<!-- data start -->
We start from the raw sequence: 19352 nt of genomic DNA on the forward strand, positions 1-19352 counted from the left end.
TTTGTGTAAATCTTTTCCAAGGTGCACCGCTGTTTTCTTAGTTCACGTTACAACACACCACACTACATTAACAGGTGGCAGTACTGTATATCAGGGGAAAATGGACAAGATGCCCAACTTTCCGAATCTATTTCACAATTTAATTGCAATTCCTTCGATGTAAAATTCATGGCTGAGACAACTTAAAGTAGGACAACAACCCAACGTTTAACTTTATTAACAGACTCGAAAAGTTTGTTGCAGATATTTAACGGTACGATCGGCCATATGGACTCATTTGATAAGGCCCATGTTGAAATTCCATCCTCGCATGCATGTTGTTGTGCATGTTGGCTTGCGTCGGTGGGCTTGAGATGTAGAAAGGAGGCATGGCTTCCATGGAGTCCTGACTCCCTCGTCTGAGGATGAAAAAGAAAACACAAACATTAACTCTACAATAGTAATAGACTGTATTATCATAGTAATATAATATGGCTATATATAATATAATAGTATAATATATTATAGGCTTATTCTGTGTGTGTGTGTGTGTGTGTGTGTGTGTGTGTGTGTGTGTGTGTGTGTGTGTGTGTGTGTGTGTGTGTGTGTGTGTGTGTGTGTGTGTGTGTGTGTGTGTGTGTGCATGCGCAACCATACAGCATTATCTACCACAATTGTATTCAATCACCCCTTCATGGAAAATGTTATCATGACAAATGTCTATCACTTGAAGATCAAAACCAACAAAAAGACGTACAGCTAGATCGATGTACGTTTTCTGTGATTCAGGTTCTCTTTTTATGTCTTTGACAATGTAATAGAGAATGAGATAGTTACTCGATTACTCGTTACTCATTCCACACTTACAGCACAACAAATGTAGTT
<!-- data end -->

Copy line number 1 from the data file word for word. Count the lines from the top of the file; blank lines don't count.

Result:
We start from the raw sequence: 19352 nt of genomic DNA on the forward strand, positions 1-19352 counted from the left end.